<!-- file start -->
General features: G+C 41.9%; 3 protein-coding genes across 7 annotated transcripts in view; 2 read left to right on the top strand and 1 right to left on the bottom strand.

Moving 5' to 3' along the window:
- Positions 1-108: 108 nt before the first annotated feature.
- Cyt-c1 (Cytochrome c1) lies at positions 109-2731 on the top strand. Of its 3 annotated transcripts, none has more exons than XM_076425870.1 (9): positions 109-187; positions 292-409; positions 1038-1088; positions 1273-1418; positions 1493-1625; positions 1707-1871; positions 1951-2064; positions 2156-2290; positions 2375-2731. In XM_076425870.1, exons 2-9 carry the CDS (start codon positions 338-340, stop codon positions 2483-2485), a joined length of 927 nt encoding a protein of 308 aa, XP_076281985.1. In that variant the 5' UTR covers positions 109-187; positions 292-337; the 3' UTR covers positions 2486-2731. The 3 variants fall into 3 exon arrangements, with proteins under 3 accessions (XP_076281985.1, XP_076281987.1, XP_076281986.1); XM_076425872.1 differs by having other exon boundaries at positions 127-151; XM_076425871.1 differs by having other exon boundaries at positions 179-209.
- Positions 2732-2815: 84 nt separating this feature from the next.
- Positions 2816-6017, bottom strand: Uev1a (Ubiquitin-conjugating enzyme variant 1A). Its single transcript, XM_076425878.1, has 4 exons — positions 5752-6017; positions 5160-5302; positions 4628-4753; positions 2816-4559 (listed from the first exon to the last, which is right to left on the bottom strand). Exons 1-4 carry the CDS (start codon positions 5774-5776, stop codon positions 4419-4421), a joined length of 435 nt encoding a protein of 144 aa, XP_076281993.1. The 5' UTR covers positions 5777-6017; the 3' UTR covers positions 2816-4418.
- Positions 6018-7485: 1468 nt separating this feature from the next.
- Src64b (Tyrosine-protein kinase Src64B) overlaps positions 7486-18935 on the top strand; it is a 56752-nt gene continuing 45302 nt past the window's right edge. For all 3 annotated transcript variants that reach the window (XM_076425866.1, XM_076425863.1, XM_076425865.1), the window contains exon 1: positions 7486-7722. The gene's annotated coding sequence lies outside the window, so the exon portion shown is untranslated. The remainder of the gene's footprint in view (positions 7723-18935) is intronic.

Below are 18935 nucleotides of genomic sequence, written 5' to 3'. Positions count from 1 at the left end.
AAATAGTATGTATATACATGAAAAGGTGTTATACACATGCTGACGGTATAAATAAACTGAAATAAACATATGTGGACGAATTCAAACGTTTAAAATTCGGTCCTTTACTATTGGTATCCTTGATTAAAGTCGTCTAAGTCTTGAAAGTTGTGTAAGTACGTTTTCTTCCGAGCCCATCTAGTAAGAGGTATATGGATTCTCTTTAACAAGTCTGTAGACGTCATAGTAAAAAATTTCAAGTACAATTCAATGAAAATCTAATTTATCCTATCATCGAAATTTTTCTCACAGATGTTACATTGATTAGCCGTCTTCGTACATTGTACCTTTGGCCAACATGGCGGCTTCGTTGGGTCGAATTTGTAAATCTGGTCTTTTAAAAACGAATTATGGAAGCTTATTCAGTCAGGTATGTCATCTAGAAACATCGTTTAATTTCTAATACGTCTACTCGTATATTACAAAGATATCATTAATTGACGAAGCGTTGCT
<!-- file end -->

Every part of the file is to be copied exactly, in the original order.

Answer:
General features: G+C 41.9%; 3 protein-coding genes across 7 annotated transcripts in view; 2 read left to right on the top strand and 1 right to left on the bottom strand.

Moving 5' to 3' along the window:
- Positions 1-108: 108 nt before the first annotated feature.
- Cyt-c1 (Cytochrome c1) lies at positions 109-2731 on the top strand. Of its 3 annotated transcripts, none has more exons than XM_076425870.1 (9): positions 109-187; positions 292-409; positions 1038-1088; positions 1273-1418; positions 1493-1625; positions 1707-1871; positions 1951-2064; positions 2156-2290; positions 2375-2731. In XM_076425870.1, exons 2-9 carry the CDS (start codon positions 338-340, stop codon positions 2483-2485), a joined length of 927 nt encoding a protein of 308 aa, XP_076281985.1. In that variant the 5' UTR covers positions 109-187; positions 292-337; the 3' UTR covers positions 2486-2731. The 3 variants fall into 3 exon arrangements, with proteins under 3 accessions (XP_076281985.1, XP_076281987.1, XP_076281986.1); XM_076425872.1 differs by having other exon boundaries at positions 127-151; XM_076425871.1 differs by having other exon boundaries at positions 179-209.
- Positions 2732-2815: 84 nt separating this feature from the next.
- Positions 2816-6017, bottom strand: Uev1a (Ubiquitin-conjugating enzyme variant 1A). Its single transcript, XM_076425878.1, has 4 exons — positions 5752-6017; positions 5160-5302; positions 4628-4753; positions 2816-4559 (listed from the first exon to the last, which is right to left on the bottom strand). Exons 1-4 carry the CDS (start codon positions 5774-5776, stop codon positions 4419-4421), a joined length of 435 nt encoding a protein of 144 aa, XP_076281993.1. The 5' UTR covers positions 5777-6017; the 3' UTR covers positions 2816-4418.
- Positions 6018-7485: 1468 nt separating this feature from the next.
- Src64b (Tyrosine-protein kinase Src64B) overlaps positions 7486-18935 on the top strand; it is a 56752-nt gene continuing 45302 nt past the window's right edge. For all 3 annotated transcript variants that reach the window (XM_076425866.1, XM_076425863.1, XM_076425865.1), the window contains exon 1: positions 7486-7722. The gene's annotated coding sequence lies outside the window, so the exon portion shown is untranslated. The remainder of the gene's footprint in view (positions 7723-18935) is intronic.

Below are 18935 nucleotides of genomic sequence, written 5' to 3'. Positions count from 1 at the left end.
AAATAGTATGTATATACATGAAAAGGTGTTATACACATGCTGACGGTATAAATAAACTGAAATAAACATATGTGGACGAATTCAAACGTTTAAAATTCGGTCCTTTACTATTGGTATCCTTGATTAAAGTCGTCTAAGTCTTGAAAGTTGTGTAAGTACGTTTTCTTCCGAGCCCATCTAGTAAGAGGTATATGGATTCTCTTTAACAAGTCTGTAGACGTCATAGTAAAAAATTTCAAGTACAATTCAATGAAAATCTAATTTATCCTATCATCGAAATTTTTCTCACAGATGTTACATTGATTAGCCGTCTTCGTACATTGTACCTTTGGCCAACATGGCGGCTTCGTTGGGTCGAATTTGTAAATCTGGTCTTTTAAAAACGAATTATGGAAGCTTATTCAGTCAGGTATGTCATCTAGAAACATCGTTTAATTTCTAATACGTCTACTCGTATATTACAAAGATATCATTAATTGACGAAGCGTTGCT